Just saying the words out loud make many uncomfortable. We avoid the discussion much like we avoid talking about our bowel problems (because poop is weird, didn’t you know?)
We avoid it until something blows up in our faces and we can’t simply sidestep it. Suicide. Overdose. School shooting. Eating disorder. Psych ward. Phrases that make our skin crawl.
These are the words that come to mind when someone says “mental health issues.” But just like cancer, lung disease, and stroke – they’re the extremes. The worst-case scenarios. And oftentimes, they’re completely preventable.
Mental health, like physical health and fitness, lives on a spectrum. Where you’re at on that spectrum changes by the day, sometimes by the minute. You’ll have really high highs and plunging lows. You’ll experience stress so dense your lungs refuse to breathe. You’ll fall in love and then find yourself broken. You’ll make mistakes that leave you reeling. You’ll face moments so dark just the thought of them scares you.
These are what I’ve deemed the “common colds” of mental health.
No, they’re not cancer, but dammit they suck. It’s like they linger around just long enough to ruin an otherwise perfect week only to slowly fade out, leaving you wondering if it was all in your head.
Here’s the thing about common colds: It’s OK to actively treat them and try to heal. It’s OK to rest because they’re leaving you extra tired and drained. It’s OK to complain and tell your friends you feel shitty. It’s OK to say, “Can you grab me some medicine from the store while you’re out?”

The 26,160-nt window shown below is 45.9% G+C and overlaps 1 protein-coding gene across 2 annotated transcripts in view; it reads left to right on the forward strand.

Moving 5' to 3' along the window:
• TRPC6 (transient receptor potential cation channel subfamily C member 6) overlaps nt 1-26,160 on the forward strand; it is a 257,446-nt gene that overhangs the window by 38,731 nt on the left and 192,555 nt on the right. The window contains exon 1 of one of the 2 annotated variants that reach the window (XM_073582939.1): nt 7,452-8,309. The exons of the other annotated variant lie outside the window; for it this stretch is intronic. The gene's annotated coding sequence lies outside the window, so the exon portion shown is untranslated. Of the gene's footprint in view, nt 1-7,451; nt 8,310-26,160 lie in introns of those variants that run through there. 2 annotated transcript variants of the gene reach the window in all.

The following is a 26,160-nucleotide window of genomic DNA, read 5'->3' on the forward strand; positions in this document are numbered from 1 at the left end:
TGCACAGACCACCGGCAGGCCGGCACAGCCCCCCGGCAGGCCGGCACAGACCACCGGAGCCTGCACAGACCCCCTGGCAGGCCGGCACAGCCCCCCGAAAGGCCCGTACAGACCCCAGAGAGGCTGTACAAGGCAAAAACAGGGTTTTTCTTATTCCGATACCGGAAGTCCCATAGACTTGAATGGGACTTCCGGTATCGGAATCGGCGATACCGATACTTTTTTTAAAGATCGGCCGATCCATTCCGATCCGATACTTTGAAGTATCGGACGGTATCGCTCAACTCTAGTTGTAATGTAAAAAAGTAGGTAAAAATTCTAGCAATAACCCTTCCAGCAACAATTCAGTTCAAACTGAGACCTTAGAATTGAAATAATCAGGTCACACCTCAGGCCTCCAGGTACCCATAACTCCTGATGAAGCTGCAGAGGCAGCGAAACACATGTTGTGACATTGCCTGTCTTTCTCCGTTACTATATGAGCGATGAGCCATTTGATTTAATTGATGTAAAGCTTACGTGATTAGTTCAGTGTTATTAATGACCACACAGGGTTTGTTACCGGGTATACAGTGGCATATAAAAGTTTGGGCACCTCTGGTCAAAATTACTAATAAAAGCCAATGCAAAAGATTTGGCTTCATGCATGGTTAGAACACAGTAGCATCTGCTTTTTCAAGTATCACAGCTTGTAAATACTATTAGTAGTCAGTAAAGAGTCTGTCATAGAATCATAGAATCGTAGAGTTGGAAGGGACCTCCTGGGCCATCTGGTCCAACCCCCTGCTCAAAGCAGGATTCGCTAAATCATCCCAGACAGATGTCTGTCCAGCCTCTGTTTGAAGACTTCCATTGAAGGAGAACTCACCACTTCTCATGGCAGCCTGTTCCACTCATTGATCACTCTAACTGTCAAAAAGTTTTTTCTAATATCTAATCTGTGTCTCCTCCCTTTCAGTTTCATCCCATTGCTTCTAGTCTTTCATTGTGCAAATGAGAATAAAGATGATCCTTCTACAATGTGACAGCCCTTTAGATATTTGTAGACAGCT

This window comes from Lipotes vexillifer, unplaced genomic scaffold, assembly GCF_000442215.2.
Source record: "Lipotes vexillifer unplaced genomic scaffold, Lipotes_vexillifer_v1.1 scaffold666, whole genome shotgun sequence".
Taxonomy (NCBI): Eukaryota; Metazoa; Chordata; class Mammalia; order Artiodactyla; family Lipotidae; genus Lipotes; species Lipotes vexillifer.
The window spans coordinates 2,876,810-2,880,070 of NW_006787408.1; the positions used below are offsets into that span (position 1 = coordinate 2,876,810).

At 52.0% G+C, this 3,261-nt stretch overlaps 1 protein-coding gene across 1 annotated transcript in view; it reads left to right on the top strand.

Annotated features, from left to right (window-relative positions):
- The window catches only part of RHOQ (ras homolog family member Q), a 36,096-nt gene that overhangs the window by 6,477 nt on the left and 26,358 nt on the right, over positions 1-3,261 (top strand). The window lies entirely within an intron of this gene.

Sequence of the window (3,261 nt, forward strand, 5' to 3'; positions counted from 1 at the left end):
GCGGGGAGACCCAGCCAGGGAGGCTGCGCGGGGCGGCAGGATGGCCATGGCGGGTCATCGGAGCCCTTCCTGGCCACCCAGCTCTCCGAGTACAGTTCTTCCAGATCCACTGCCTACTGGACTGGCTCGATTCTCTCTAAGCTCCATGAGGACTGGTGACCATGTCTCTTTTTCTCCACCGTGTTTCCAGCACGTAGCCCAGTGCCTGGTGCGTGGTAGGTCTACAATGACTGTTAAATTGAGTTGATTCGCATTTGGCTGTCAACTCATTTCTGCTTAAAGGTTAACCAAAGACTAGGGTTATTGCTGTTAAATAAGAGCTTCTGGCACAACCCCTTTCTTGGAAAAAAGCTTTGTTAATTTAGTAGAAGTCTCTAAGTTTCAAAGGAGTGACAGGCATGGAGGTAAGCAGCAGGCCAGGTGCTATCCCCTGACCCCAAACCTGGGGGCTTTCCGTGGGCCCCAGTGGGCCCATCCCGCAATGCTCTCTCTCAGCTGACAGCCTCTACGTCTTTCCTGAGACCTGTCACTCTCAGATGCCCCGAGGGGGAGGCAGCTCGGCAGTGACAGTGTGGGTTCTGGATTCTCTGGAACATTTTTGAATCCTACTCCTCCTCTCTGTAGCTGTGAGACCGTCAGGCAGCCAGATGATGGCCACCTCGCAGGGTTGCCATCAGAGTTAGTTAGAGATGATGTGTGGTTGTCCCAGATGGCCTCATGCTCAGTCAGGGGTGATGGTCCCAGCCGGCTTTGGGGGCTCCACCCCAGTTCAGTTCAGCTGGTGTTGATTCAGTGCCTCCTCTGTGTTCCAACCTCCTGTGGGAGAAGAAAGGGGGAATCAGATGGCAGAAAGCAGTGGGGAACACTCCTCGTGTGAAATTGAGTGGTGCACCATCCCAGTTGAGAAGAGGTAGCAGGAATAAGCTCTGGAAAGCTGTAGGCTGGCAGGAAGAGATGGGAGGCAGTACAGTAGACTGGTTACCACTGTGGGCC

None of that should make you feel weak or weird. Everybody catches a cold sometimes! And on top of that, everybody needs a little help from their friends when they’re feeling under the weather.
Let’s make mental health a priority. Let’s take the “weird” away. Let’s talk. Not sure where to start? Here are 5 ways to talk about mental health:
- Start with a text. Communication has become increasingly digital. If you’re not comfy bringing something up face-to-face, shoot your friend a quick text. An example might be, “Hey, I’ve been meaning to tell you some things that have been on my mind. Have time to talk tonight?” It opens the line of communication and gives them a heads up.
- Check-up chats. The quickest way to take the stigma away from mental health talk is to just start talking. Check in with your friends regularly and see how they’re doing. This means more than just asking, “How are you?” Some example questions might be:
- I know you’ve been stressed out from work lately, how’s that going?
- What’s your family been up to? I haven’t heard you mention them much lately.
- You’ve seemed extra quiet, anything up?
- Watch your words. Avoid sayings like “crazy” or “psycho.” I’ll be the first to admit these terms slip out regularly, but they’re not your only options. The use of these words in a negative light roots a stigma deep in our brains and subconsciously changes the way we think of someone, much like the word “retard.”
- Talk. Talk. Talk. If you feel comfortable, talking about your own mental health can be incredibly empowering, and can also motivate others to do so.
- Be real. Social media has completely changed how we view others and ourselves. It’s a collection of snapshots from our most perfect moments – and few from our worst. Positivity is an incredible attribute to possess, but remember, it’s OK not to be OK. And when you show the world your life in it’s most raw form, you just might help someone more than a filtered photo of what you ate for dinner.
Talking about our mental health is wildly important. Taking care of your mental health is too – more on that later!
This week make it your mission to start a conversation and normalize mental health. Oh, and if you need someone to talk to, I’m your girl.